Natural Facelift Agoura Hills CA

It’s called a ThermaLift, and it’s simple enough to have done on your lunch break. Approved just over a year ago by the FDA, it’s a truly nonsurgical face-lift. Instead of a knife, it uses concentrated bursts of energy to treat sagging skin. What’s exciting for me—and the reason I’m seriously considering it—is that it involves a minimum of discomfort and virtually no recovery time.

Sephora
(805) 370-9833
338 W. Hillcrest Drive
Thousand Oaks, CA
Hours
Monday-Friday:10am-9pm
Saturday:10am-8pm
Sunday:11am-7pm

Sephora
(818) 885-1464
9301 Tampa Avenue
Northridge, CA
Hours
Monday-Saturday:10am-9pm
Sunday:11am-6pm

Sephora
(818) 817-0900
14006 Riverside Drive Suite 75
Sherman Oaks, CA
Hours
Monday-Friday:10am-9pm
Saturday:10am-7pm
Sunday:11am-6pm

Summa Salon & Supply
(818) 889-2900
5675 Kanan Rd
Agoura Hills, CA

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Faye's Beauty & Nail Shop
(818) 879-0065
30651 Thousand Oaks Blvd
Agoura Hills, CA

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Sephora
(818) 704-4600
6600 Topanga Canyon Boulevard
Canoga Park, CA
Hours
Monday-Friday:10am-9pm
Saturday:10am-8pm
Sunday:11am-7pm

Sephora
(310) 395-3460
1244 Third Street Promenade
Santa Monica, CA
Hours
Monday-Thursday:10am-10pm
Friday&Saturday:10am-11pm
Sunday:11am-9pm

Paris Cut Hair Design
(818) 991-1772
5631 Kanan Rd
Agoura Hills, CA
Hours
Tue - Sat 9:00 Am - 7:00 PmSun 10:00 Am - 5:00 PmMon By App

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Last Tangle
(818) 706-0103
28858 Roadside Dr
Agoura Hills, CA

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Guy Matthew Salon
(818) 371-0515
30115 Agoura Rd Ste A
Agoura Hills, CA

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Natural Beauty:A Face-Lift for Sissies

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By Maryann Hammers

It happened overnight. I woke up, looked in the mirror, and—in one frightening moment—saw an older woman staring back at me. Her mouth was flaccid, with deepening creases between her nose and lips, and her eyes were ringed by a spiderweb of fine lines. Though I’ve never considered myself particularly vain, the realization that I don’t look nearly as young as I feel hit me hard.

In the abstract I’d been comfortable with the idea that it was possible to age gracefully. But that stark moment of reckoning changed everything: I realized I want to hang on to my youth as long as I can. As someone who trembles in the dentist’s chair and considers ear-piercing invasive, I didn’t think I had many options. Certainly a face-lift was out of the question: Not only do I fear the pain, I can’t afford the long recovery time. Also, I’m more than a little scared of the outcome; I mean, what if I ended up looking worse than I do now?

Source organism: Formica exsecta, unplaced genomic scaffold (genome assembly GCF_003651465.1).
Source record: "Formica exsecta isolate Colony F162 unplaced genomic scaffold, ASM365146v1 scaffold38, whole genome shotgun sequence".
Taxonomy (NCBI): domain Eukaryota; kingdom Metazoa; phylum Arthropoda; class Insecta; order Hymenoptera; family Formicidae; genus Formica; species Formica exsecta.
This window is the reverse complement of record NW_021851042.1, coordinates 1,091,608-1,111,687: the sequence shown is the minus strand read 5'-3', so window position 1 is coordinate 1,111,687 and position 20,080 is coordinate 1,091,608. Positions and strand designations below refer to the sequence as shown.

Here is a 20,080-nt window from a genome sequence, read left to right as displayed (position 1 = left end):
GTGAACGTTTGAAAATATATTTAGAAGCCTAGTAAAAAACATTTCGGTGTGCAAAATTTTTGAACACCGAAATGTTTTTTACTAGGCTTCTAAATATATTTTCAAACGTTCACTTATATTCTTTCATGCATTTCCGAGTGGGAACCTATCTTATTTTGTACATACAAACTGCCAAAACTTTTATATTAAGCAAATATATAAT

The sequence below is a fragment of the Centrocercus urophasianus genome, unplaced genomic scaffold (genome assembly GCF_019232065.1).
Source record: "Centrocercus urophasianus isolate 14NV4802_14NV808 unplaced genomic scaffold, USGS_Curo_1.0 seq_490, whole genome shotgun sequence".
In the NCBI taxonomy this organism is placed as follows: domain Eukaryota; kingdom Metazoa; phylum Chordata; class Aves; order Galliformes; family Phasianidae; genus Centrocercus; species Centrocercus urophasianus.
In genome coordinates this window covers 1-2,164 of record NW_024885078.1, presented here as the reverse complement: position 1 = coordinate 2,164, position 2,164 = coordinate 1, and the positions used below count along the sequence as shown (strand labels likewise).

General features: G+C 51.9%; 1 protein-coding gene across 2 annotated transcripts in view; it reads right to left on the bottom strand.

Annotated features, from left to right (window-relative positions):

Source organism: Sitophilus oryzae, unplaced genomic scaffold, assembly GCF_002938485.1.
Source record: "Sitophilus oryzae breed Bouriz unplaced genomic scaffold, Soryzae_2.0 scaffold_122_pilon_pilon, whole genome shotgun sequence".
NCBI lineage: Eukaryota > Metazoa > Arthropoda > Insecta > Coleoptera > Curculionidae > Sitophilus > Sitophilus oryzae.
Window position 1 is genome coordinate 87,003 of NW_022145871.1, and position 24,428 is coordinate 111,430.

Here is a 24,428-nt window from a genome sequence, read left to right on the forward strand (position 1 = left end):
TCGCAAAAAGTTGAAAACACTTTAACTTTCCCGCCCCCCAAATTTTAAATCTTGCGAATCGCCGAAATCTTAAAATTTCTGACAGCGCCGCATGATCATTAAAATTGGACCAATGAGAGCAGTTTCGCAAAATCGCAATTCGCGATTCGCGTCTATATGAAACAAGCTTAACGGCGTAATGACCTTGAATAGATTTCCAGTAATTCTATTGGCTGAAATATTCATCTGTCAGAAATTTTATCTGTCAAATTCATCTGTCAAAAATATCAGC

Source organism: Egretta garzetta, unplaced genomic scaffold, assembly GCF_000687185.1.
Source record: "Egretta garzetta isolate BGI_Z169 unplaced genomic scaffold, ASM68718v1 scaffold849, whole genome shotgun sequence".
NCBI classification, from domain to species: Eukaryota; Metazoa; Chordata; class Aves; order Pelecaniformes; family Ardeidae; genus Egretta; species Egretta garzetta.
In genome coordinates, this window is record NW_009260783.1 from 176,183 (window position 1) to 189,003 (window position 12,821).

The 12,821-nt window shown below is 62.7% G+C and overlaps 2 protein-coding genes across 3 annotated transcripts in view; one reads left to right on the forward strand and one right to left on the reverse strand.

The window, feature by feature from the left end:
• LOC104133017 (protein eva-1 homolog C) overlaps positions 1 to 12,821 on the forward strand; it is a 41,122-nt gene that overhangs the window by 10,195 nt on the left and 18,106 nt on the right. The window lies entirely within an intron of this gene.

But it turns out this isn’t such a bad time to get old, after all: There’s a whole class of noninvasive skin treatments for wimps like me. The best known is the mild chemical peel. A more recent addition is a form of laser therapy that zaps fine lines without breaking the skin (see “The Best Way to Treat Fine Lines,” page 34). And now there’s a promising new way to actually tighten skin without going through surgery.

It’s called a ThermaLift, and it’s simple enough to have done on your lunch break. Approved just over a year ago by the FDA, it’s a truly nonsurgical face-lift. Instead of a knife, it uses concentrated bursts of energy to treat sagging skin. What’s exciting for me—and the reason I’m seriously considering it—is that it involves a minimum of discomfort and virtually no recovery time. And while not cheap, it still costs less than what I’d have to fork over for cosmetic surgery.

Besides, a ThermaLift—along with other less invasive treatments—goes a traditional face-lift one better: It can actually improve the skin’s quality, texture, and firmness, something you won’t get from any surgical procedure. “If you get a suit altered because it’s too large, a tailor can cut away the redundant cloth, but that doesn’t change the fabric,” says Michael Byun, a plastic surgeon in Northbrook, Illinois, and lead author of The Non-Surgical Facelift Book: A Guide to Facial Rejuvenation Procedures. “These noninvasive treatments can really improve the skin’s elasticity.”

To see if I might be a candidate for a ThermaLift, I decided to consult with Andrew Kaufman, a dermatologic surgeon in Thousand Oaks, California, and assistant clinical professor at the UCLA School of Medicine. He told me it’s a good option for people like me who are just beginning to develop loose skin or jowls, but less effective for those who have a lot of excess skin. Also, a ThermaLift is not nearly as good for lifting droopy eyes as a surgical eye lift, or blepharoplasty, but that requires a knife, so as far as I’m concerned, it’s out of th...

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